It is never a good idea to call someone an Iron Butt, unless you are referring to a group of motorcyclists that have earned the right to be called that. The minimum commitment to wear that badge is the SaddleSore 1000 which requires riders to cover 1,000 miles in 24 hours or less. Sure it sounds easy, 41.67 miles an hour, but there is a lot more to it. Safe, long-distance motorcycle riding is what the 50,000+ members of the Iron Butt Association dedicate themselves to. Despite being based in the United States, thousands of enthusiastic members are located around the globe. One of the groups more popular slogans is, “The World Is Our Playground.” Hosting several rides annually, the most notable is the 11-day, 11,000+ mile Iron Butt Rally. Additionally, the Iron Butt Association hosts:
*The Saddle Sore 1000 – a 24 hour 1,000 mile ride.
*The Bun Burner 1500 – a 1,500 mile run completed in 36 hours.
*The Bun Burner Gold – 1,500 miles in 24 hours.
*The 50cc Quest – Cross Country in 50 hours or less.
*The National Parks Tour Master Traveler Award – visit 50 parks in at least 25 states.
*The coveted 10/10ths Challenge – 10 consecutive 1,000 mile days.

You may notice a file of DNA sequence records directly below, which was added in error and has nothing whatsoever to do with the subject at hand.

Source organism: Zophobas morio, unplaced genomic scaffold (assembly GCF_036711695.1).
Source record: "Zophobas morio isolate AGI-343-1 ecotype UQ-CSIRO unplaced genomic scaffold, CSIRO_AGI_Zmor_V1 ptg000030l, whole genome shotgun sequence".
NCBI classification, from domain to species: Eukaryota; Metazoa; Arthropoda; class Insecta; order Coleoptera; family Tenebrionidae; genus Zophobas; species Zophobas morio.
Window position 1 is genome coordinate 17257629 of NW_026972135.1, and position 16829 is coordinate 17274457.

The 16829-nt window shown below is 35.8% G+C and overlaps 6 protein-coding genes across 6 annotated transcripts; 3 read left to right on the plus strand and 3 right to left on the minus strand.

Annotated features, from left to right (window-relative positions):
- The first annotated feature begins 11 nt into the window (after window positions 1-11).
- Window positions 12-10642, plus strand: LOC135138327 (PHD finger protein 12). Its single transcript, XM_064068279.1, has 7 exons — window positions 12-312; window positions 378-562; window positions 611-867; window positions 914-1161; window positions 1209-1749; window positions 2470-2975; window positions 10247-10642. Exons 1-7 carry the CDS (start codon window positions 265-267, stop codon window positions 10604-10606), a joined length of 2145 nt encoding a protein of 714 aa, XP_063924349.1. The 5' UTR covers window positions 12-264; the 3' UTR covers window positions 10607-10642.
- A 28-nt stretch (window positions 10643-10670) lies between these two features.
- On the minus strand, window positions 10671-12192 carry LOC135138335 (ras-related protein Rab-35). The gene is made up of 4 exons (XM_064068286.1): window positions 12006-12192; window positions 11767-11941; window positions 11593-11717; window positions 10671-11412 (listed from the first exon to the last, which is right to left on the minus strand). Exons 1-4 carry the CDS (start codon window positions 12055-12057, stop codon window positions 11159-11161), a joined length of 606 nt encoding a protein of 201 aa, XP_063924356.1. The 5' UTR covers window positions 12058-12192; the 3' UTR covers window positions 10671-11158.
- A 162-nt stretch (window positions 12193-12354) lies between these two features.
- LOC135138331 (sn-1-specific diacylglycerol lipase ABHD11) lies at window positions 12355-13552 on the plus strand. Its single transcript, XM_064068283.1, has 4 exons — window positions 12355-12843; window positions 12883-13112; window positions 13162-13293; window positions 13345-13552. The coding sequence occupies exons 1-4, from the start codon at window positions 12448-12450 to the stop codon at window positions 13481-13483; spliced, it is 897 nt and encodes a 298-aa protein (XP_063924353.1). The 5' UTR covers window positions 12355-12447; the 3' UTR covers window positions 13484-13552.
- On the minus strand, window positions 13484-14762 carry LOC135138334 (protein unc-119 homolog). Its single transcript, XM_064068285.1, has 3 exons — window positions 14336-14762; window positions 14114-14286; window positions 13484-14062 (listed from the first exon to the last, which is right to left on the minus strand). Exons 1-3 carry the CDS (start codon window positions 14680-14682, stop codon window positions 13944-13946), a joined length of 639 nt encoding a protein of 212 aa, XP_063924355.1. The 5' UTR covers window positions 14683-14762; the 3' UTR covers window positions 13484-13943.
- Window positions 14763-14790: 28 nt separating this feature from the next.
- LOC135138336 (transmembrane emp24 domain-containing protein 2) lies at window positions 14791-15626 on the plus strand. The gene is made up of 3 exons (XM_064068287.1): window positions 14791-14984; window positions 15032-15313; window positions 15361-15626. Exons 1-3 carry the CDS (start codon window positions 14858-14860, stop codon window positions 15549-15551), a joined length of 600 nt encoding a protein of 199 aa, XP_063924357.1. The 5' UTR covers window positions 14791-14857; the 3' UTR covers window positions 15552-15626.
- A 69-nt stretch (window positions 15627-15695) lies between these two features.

*The 100k Club – 100,000 miles or more in one year.
The Iron Butt Association (IBA) doesn’t have membership in the traditional sense, no yearly dues, formal meetings or even a monthly newsletter. The IBA is a little more loose knit than most clubs. Generally speaking there are several ways to earn membership. The most notable is to be a finisher of the Iron Butt Rally or a successful finisher of one of the other rides sponsored by The IBA, such as the Saddle Sore 1000. Endurance riding not your thing, rally workers and supporters are granted membership status.
According to The Iron Butt Association, “A great Long Distance rider can do very well on a mediocre motorcycle. “It’s the rider, not the bike” is a romantic notion within the Long Distance Riding Community, but reality suggests it is really both. A well-prepared, well maintained motorcycle can make a huge difference in the outcome of competitive riding events. That’s why most top Long Distance riders use motorcycles that are designed specifically for long distance riding, and then perform modifications to their machines to better handle 1,000+ mile days. Auxiliary lighting, increased fuel capacity, more comfortable saddles, heated clothing, GPS navigation systems, modified windscreens, hydration systems and many other modifications can increase the comfort and efficiency with which long distances can be covered on a motorcycle.”
So if you are looking for membership in a club that has no walls, prepare yourself for your first 1,000 mile day and all the adventure it will have to offer. Maybe, just maybe, you might even work your way into The 100k Club. Until then, get out there and ride.